WALTHAM — Construction workers are laying the foundation for a 145,000-square-foot life sciences lab building on a hill overlooking the tree-lined Cambridge Reservoir. By the end of next year, it is expected to be crammed with scientists developing new drugs.
But for now, the developer of the $200 million project, King Street Properties, doesn’t know what tenants will occupy this future hive of drug discovery that is now just a hole in the ground.
The new three-story building at 828 Winter St., with a four-story underground parking garage, will connect with a fully leased existing building next door in an office park chockablock with biopharmaceutical companies. It is one of several high-profile new Boston-area laboratory complexes being built “on spec,” meaning developers hadn’t signed up tenants before breaking ground. But they are confident there will be robust demand in a market where drug development has been exploding, lab space expanding, and vacancy rates shrinking for more than a decade.
“Speculative construction is the ultimate risky thing,” admitted Stephen D. Lynch, principal in King Street Properties of Cambridge. Especially when it comes to biotech — companies’ space requirements often change rapidly depending on the results of research. “You have to build it and hope they come,” Lynch said. “It’s not for the faint of heart.”
Yet commercial real estate statistics tell a story that shows that it’s not that much of gamble these days. Lab space in Waltham and Lexington, two suburbs hugging Route 128, nearly tripled to 2.8 million square feet from 2004 to 2017. During that same period, the lab vacancy rate plunged from 34.3 percent to 0.7 percent.
In the life sciences hub of Cambridge, lab inventory climbed 58 percent to 10.6 million square feet over that time, while the vacancy rate fell from 21.2 to 2.4 percent.
“It’s the best lab market in the country,” said Brian Fallon, president of development at the Davis Companies in Boston, which recently began construction on another spec lab building, the 223,000-square-foot Alewife Research Center at 35 Cambridgepark Drive next to the Alewife MBTA station in Cambridge. “It’s reflective of the high confidence we have in the market we’re in. We have a Cambridge address, which means a lot to the lab users around the world.”
Biopharmas are prized commercial real estate tenants because they are typically well-funded public companies, or early-stage research companies backed by deep-pocketed venture capital firms. That’s important when the asking rates for lab space leasing range from $40 to $50 a square foot in Waltham, and between $60 and $80 a square foot in Cambridge, according to brokerage firm Transwestern Consulting Group. That tops the San Francisco Bay area, home to another big life sciences cluster, where leasing rates range from $40 to $65 a square foot.
Having an ample supply of lab space, and proximity to the biotechs that occupy it, is a priority for more than a dozen global pharmaceutical companies that have put down roots in Cambridge or Boston’s western suburbs over the past 15 years. Giants like Pfizer Inc. — which opened a 280,000-square-foot research center in Kendall Square three years ago to collaborate with startups — are keeping a close eye on the tight Boston-area market.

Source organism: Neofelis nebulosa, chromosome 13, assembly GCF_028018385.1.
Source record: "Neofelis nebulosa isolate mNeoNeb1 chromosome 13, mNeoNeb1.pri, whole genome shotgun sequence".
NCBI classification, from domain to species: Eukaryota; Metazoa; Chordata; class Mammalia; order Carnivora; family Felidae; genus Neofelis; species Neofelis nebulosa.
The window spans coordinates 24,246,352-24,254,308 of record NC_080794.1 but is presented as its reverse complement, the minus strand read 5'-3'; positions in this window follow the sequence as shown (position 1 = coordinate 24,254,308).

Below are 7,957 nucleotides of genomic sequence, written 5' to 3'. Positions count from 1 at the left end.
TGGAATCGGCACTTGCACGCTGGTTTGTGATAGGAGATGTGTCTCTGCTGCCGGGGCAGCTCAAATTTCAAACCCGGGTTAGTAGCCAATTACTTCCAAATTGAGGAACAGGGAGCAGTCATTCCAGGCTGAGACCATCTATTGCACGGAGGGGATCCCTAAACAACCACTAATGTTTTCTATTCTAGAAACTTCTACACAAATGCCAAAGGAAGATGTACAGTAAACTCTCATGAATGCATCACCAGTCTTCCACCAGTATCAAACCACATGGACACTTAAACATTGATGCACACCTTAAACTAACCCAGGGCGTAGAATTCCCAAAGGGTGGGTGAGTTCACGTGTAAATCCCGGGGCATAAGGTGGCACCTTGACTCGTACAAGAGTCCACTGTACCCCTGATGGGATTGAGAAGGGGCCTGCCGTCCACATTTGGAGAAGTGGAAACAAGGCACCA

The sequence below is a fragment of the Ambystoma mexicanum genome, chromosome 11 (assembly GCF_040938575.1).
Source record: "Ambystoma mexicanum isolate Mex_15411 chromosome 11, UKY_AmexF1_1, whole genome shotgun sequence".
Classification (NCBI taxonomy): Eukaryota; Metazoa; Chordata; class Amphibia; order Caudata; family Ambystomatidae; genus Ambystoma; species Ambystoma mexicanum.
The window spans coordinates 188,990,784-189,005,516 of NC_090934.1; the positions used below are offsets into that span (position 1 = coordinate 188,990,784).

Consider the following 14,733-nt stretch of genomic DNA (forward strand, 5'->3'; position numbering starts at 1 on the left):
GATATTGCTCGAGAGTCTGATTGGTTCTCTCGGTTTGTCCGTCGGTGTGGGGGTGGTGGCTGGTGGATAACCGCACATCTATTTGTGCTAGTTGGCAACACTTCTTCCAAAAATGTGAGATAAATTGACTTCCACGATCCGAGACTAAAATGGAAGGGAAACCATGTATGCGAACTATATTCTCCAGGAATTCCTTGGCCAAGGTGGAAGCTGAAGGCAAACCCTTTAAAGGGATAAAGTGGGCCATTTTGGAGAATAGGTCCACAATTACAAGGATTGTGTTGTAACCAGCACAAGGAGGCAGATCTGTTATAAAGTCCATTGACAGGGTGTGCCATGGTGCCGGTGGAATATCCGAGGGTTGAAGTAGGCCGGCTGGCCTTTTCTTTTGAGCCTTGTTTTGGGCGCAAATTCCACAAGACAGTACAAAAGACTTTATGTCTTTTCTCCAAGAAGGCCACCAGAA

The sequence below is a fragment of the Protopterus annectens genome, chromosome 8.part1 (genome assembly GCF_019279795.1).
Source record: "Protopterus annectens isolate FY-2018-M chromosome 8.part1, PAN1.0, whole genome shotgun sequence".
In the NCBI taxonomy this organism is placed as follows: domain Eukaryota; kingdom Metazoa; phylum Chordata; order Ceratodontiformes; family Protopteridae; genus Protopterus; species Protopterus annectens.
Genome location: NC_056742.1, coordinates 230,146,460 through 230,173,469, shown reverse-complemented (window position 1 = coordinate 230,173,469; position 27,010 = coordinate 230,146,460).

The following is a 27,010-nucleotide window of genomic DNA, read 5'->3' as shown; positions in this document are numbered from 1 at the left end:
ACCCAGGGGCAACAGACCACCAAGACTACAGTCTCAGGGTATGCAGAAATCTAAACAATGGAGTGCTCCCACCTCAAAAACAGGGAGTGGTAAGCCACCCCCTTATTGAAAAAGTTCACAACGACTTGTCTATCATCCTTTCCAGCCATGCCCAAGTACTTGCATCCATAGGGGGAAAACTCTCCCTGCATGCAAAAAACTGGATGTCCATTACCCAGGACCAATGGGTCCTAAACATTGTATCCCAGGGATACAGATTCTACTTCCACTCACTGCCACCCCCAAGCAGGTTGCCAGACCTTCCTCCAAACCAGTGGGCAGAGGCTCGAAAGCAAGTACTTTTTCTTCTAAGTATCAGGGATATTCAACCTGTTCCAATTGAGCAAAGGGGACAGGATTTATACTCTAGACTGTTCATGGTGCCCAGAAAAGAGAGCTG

“We want to be in a place with the smartest scientists in the world,” said Morris Birnbaum, a Pfizer senior vice president and chief scientific officer of its internal medicine research unit. “We spend a lot of time talking to biotechs trying to fund opportunities to drive our [drug] portfolio. Having all these biotechs around is very important. It’s easier to get into a car and drive to Cambridge or Watertown than flying to North Carolina to see a company.”
Developers are well aware of the fickle nature of biopharma research. If a company meets its goals in a clinical study or acquires new drug compounds from a competitor, it might need to expand rapidly. Conversely, a company facing a drug safety problem or a clinical trial setback might cut its research staff drastically and back out of plans to use lab space.
A much-watched test of the Boston-area market’s strength came in 2014, when Ariad Pharmaceuticals Inc. scaled down plans to open a new headquarters and research complex in the new Alexandria Center development on Binney Street in Cambridge. The company’s ease in subleasing space to blue-chip tenants like IBM Watson Health calmed developers’ nerves.
That case helped fuel the new wave of speculative lab construction. In addition to the Winter Street and Alewife projects, DivcoWest, a San Francisco-based builder, paid nearly $300 million in 2015 to buy 42 acres on the Northpoint site in East Cambridge, where millions of square feet of housing, office, and lab space are planned. At the time of the purchase, it was the priciest land deal on record in Greater Boston, and Divco aimed to capitalize on the migration of life sciences companies from Kendall Square to adjacent neighborhoods and cities.
Last fall, Divco finalized city permits on its first Northpoint building — a 370,000 square-foot project that could house either offices or lab space — with plans to start construction before landing an anchor tenant.
The speculative construction can give developers a leg up on their rivals if their projects are completed in time to take advantage of a spurt of new or growing companies.
But some established players still work to line up tenants before they begin building.
“It’s always preferable if you’re a developer or a landlord to try to get some pre-leasing on a new project,” said Tom Andrews, executive vice president and Greater Boston regional market director for Alexandria, which has built some labs on spec in the past. “It reduces the risk.”